2007 ACC Football Legend: Clemson's Jerry Butler
Oct. 30, 2007
By Wilt Browning
Had Jerry Butler not reached into the night sky and grabbed a piece of history that Saturday in November 1977, he still could have been a happy man.
At the moment history came knocking, Butler in mere months would become a consensus All-American football player. A split end for the Clemson Tigers, he already had become a big-league headache for opposing Atlantic Coast Conference defenses, and he was only getting better at what he did. In a bit more than a year, he would become the fifth player chosen in the National Football League draft, selected by the Buffalo Bills. Within two years the American Football Conference of the NFL would name him its Rookie of the Year.
In years then unseen, Butler would some day be summoned back to Clemson and to Death Valley. There, his No. 15 and his name would be placed in the school's hallowed Ring of Honor to be memorialized along the façade of Memorial Stadium, there with the likes of Banks McFadden, Frank Howard and Butler's old quarterback, Steve Fuller.
And he could not have dreamed that the ACC itself would deem him a Legend and invite him to the league championship game to be honored with 11 other legendary football stars in the Class of 2007 in Jacksonville, Fla. Nov. 30-Dec. 1.
It is not as though Butler set out to do wonderful things on the football field nor did he ever dream of such immortality. Truth is, he was more interested for a time in perhaps doing wonderful things in Olympic venues such as Moscow, Los Angeles and Seoul where the Games would be convened when the sprinter from Ware Shoals, S.C., would perhaps be in his prime.
Indeed, he had made a name for himself as a high school track star, a lean, strong athlete built for speed, the possessor of so much physical ability that football coaching staffs at the University of Georgia, which tried mightily to recruit him, and Clemson, which won the talent tug-of-war, had taken notice.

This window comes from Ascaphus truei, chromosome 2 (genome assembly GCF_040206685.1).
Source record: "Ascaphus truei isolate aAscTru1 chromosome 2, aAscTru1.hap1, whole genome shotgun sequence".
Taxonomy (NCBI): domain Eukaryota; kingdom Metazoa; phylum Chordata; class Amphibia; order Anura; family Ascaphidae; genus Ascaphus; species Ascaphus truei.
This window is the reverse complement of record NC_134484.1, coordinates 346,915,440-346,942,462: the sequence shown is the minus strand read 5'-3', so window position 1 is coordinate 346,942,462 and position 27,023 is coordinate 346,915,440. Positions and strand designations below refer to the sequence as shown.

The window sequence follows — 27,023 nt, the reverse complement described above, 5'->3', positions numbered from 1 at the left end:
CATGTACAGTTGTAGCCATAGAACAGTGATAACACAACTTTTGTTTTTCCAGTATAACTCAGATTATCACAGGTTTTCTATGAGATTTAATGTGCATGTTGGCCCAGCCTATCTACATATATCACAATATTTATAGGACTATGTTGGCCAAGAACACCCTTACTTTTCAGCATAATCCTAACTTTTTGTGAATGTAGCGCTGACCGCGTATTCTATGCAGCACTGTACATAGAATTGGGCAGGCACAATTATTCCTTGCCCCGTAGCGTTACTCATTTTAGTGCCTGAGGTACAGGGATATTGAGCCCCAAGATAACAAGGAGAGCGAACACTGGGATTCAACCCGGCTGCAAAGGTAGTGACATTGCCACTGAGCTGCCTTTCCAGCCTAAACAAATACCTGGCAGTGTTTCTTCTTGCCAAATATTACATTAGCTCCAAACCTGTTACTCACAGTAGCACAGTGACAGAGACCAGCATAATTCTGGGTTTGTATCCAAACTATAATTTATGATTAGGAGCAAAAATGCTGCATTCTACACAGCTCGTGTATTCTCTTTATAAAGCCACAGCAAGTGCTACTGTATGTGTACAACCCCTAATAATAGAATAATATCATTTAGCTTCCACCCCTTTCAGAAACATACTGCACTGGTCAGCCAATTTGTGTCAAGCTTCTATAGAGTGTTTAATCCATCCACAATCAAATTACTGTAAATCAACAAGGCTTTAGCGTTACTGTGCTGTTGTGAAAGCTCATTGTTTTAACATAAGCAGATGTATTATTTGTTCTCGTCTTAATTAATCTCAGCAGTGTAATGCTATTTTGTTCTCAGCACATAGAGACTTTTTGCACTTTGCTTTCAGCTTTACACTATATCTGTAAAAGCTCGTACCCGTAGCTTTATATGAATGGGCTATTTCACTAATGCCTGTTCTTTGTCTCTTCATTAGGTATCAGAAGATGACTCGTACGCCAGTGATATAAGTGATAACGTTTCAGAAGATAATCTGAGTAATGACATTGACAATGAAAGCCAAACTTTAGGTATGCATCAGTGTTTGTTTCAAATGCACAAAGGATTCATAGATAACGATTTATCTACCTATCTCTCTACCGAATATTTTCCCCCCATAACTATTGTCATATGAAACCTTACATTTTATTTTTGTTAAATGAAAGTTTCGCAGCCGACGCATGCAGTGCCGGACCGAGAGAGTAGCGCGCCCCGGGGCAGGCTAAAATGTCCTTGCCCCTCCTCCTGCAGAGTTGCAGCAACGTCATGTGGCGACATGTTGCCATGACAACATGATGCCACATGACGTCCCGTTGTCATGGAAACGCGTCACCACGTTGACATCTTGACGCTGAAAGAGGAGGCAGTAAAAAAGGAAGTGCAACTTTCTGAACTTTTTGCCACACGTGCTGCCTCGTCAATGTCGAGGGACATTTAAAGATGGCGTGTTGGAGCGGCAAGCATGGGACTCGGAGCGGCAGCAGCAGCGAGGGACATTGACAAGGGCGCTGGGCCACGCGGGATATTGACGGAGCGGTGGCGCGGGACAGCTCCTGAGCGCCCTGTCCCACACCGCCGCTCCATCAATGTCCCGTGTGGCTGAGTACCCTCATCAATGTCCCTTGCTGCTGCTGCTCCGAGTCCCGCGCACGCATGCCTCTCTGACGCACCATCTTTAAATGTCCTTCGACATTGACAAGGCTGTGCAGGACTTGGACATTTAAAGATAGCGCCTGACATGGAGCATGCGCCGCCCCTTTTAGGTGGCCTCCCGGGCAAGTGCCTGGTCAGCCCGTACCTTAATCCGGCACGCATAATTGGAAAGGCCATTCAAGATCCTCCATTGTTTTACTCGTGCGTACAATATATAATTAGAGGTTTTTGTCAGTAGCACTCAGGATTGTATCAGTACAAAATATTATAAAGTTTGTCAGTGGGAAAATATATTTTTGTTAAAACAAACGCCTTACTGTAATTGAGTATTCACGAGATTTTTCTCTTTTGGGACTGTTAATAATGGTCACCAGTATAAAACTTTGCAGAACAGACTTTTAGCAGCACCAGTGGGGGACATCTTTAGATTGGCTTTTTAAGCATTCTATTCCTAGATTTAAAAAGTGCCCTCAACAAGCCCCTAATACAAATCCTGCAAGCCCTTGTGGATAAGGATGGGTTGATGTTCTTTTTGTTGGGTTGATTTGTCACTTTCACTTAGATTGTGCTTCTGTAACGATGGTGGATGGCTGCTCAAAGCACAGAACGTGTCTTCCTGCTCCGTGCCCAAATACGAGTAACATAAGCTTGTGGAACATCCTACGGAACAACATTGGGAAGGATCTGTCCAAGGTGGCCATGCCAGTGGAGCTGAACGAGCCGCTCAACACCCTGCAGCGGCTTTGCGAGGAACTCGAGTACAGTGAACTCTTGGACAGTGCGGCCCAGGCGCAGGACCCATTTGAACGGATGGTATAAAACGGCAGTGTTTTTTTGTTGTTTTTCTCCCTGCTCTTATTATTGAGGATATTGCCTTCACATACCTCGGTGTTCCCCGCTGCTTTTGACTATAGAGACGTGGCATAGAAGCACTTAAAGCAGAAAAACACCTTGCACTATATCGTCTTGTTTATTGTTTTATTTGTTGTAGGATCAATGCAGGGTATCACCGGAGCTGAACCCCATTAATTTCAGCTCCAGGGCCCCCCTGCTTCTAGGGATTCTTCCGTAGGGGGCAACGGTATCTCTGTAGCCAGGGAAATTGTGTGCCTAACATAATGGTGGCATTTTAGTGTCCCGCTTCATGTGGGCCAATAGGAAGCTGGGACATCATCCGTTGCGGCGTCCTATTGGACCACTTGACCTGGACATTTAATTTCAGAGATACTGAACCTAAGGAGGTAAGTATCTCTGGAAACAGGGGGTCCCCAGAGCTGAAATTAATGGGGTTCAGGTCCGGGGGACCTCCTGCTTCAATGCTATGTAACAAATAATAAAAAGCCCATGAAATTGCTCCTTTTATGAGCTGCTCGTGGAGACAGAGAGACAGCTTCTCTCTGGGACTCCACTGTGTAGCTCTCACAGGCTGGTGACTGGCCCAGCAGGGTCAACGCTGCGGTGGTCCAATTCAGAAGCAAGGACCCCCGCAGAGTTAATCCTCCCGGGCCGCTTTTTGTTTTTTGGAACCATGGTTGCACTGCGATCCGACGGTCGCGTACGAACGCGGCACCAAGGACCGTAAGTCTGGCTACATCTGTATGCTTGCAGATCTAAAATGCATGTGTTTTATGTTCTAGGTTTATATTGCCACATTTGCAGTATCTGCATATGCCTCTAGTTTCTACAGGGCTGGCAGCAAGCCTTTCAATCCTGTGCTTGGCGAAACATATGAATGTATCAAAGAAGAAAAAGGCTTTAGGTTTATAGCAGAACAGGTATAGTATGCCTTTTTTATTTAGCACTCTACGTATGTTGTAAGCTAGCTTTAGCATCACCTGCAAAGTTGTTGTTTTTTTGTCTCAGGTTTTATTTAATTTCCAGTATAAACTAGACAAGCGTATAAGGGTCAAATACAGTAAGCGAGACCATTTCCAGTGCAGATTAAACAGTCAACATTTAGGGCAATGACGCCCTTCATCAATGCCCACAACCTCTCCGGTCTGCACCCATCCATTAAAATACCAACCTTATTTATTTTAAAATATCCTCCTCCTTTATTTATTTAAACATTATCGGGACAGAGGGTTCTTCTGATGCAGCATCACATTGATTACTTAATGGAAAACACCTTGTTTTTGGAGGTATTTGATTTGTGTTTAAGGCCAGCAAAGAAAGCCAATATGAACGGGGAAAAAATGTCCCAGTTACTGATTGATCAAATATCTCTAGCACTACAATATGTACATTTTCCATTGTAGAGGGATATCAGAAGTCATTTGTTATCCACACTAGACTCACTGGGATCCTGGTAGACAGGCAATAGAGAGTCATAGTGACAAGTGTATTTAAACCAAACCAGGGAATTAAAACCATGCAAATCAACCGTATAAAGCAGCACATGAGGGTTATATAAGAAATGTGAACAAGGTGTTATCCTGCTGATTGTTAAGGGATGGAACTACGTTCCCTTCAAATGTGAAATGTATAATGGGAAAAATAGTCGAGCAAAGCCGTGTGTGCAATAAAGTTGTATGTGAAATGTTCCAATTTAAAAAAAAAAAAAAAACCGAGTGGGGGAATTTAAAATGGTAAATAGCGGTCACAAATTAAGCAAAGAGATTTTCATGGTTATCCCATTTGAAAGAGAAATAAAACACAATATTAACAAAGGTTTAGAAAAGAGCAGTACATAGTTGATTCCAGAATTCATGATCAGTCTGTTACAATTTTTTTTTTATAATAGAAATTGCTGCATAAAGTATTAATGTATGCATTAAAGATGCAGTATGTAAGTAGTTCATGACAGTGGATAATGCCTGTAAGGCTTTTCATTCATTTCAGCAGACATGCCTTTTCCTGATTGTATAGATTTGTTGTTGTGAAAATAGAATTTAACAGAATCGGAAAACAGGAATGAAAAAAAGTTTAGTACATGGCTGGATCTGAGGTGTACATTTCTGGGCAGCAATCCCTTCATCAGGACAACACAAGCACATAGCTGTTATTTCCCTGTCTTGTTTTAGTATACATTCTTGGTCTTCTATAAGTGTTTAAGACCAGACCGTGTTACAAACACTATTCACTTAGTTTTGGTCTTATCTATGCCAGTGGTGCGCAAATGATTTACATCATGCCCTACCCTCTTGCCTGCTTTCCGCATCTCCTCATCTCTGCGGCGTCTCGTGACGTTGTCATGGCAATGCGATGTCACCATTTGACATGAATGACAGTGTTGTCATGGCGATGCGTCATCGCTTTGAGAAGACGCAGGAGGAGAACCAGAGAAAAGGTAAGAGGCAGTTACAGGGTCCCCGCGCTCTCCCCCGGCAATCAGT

All of that would have been just about enough.
But along came November 19, 1977.
"It had to be done," Butler said with a laugh in the phone call from his Cleveland, Ohio, office where he works in the field of player development for the NFL's Browns.
The "it" to which Butler referred was a sliver of time still known in South Carolina as "The Catch."
Lest "The Catch" be compared to other catches, it should be noted that nationally known sports writer Ivan Maisel, in searching through 138 years of college football history for ESPN.com, deemed Butler's masterpiece one the 100 "defining" plays ever.
What it was was a busted play, but it came with just 49 seconds left in a game played in the most hostile venue any Clemson player has ever known, South Carolina's Williams-Brice Stadium. More importantly, it gave Clemson a 31-27 victory over the Gamecocks and in the process rescued the Tigers who had blown a 24-0 lead.
"It is the most memorable play in a most memorable rivalry," Maisel wrote.
If "The Catch" marked a rivalry for the ages, it also left Butler a special identity. It is not unlike the typecasting sometimes attended upon a movie star who wins an Oscar. Now close to 20 years removed for the "defining" moment, Butler now knows that he always will be remembered principally for one single play as though all the others, collegiate and professional, were merely background fodder.
For example, Butler said, "I don't remember the name of the play Steve called in the huddle. I just remember that my responsibility was a `seven-cut', which was a corner route."